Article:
I know what you mean, terrible spectator also.

 

One can for sure spend a ton of dough racing. It can be done a lot more cost efficiently too. Some years ago, ROADRACING WORLD had a nice series on how to go racing on the cheap. You might contact them, see if you can get those articles.

 

Tires is the single biggest expense, lighter bikes with less HP are easier on tires. One of my coaches now does Supermoto, cheap and fun, but it's a little different than roadracing.

 

Prepping a bike can be a bit of work, and best to use aftermarket body work (way cheaper). Finding a used race bike, might be a good approach, if it's in decent shape.

 

Some like to try CODERACE as Hotfoot suggested. It's a good approach, and can be done on our bikes, lots of training and then you race at the end of each day (and you don't have to prep a bike). The 250 Ninjas the guy rents sounds like fun, Hotfoot had a blast doing that.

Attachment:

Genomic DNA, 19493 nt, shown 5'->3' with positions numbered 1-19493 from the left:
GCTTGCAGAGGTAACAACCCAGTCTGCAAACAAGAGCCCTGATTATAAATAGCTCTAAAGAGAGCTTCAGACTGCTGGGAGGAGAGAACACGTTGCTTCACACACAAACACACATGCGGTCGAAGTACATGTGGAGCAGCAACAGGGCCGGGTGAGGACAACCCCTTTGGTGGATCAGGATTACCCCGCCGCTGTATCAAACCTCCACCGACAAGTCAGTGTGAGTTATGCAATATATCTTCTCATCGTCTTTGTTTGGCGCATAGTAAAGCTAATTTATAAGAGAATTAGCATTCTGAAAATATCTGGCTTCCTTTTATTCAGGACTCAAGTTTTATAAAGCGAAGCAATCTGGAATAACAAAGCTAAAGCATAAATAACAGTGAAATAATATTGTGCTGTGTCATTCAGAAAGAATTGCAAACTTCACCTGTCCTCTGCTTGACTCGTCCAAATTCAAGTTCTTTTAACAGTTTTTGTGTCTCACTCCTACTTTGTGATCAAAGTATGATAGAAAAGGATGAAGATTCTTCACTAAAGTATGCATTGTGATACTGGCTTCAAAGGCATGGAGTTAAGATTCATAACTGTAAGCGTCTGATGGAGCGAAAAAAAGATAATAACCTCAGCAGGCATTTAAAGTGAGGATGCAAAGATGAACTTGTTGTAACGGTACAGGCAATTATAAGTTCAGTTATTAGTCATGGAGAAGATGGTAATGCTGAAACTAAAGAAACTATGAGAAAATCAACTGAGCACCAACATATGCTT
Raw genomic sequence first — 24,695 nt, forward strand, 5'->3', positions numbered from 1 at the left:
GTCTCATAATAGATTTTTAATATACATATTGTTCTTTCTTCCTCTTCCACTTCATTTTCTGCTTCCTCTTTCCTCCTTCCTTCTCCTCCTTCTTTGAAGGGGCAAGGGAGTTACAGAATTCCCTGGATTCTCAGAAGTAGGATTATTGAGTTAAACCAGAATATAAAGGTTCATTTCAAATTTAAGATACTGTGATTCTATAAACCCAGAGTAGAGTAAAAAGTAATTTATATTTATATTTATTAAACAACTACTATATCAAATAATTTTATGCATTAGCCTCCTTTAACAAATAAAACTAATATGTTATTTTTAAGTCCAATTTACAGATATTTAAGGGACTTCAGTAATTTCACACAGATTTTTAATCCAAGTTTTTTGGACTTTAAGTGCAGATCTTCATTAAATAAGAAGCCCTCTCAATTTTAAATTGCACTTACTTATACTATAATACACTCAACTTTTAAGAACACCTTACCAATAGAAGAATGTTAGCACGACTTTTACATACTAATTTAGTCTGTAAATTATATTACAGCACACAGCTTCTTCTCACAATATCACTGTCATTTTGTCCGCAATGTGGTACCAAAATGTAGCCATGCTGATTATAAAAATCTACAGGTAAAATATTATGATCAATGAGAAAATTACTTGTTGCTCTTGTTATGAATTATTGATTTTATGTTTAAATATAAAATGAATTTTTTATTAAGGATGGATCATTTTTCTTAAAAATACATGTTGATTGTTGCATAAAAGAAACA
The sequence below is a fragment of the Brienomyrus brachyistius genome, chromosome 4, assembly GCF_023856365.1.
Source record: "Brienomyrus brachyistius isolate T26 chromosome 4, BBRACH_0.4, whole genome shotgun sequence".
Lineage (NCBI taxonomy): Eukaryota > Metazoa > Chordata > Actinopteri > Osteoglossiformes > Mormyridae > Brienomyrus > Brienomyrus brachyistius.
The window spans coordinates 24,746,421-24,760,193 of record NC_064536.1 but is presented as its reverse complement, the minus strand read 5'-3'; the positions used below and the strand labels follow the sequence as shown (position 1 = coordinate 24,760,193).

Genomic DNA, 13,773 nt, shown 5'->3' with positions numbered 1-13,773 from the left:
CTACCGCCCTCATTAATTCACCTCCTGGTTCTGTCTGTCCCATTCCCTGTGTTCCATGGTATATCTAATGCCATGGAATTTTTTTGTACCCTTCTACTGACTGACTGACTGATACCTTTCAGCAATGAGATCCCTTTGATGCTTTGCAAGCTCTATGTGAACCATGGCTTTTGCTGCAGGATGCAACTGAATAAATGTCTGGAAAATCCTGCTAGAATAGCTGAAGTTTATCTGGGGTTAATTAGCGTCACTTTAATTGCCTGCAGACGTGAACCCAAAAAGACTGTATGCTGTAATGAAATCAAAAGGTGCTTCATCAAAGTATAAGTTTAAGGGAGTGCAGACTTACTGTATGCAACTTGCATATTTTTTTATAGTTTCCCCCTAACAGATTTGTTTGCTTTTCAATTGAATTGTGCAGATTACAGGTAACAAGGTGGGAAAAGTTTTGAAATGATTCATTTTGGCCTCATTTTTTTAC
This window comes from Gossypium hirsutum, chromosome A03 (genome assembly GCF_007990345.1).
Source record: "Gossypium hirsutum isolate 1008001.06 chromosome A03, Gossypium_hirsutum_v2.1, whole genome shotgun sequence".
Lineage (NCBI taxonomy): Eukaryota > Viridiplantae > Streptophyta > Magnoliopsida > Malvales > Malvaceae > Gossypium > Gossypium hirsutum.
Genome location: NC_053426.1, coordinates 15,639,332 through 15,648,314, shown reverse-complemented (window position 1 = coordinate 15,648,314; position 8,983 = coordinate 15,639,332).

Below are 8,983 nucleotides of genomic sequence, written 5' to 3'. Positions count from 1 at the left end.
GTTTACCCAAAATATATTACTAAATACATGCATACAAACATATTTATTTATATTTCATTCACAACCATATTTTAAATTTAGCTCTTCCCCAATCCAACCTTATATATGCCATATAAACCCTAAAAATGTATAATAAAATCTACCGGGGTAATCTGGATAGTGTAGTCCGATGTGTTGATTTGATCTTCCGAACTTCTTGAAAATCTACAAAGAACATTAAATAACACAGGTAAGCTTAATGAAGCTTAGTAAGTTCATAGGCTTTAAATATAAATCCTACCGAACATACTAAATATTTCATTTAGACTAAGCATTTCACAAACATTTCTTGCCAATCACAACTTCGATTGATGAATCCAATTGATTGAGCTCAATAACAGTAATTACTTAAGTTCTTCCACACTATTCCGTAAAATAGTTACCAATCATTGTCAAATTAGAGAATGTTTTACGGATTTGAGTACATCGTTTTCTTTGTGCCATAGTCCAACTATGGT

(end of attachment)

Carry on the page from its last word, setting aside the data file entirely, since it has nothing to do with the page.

As for being ready, some clubs have a lap time limit that you have to make, if you are slower than that, you can't race.

 

Racing is an absolute blast, let us know if you give it a go. Use the kids as pit crew :rolleyes:

 

C

 

 

Haha, thats great Cobie, use the kids as pit crew! I can see that now w/ my girl. I'd have a Barbie Doll wedged up in the windscreen and lipstick decals! Lets just hope she puts fuel in the tank instead of apple juice!

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I like the 250 ninja idea, it looks like an affordable way to get into racing and is pretty much hasstle free to the point you can concentrate on learning the tracks and working on your riding style without having to worry about the bike. Anyone want to organise a forum race weekend, I'd fly out to Cal for that, :lol:

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I like the 250 ninja idea, it looks like an affordable way to get into racing and is pretty much hasstle free to the point you can concentrate on learning the tracks and working on your riding style without having to worry about the bike. Anyone want to organise a forum race weekend, I'd fly out to Cal for that, :lol: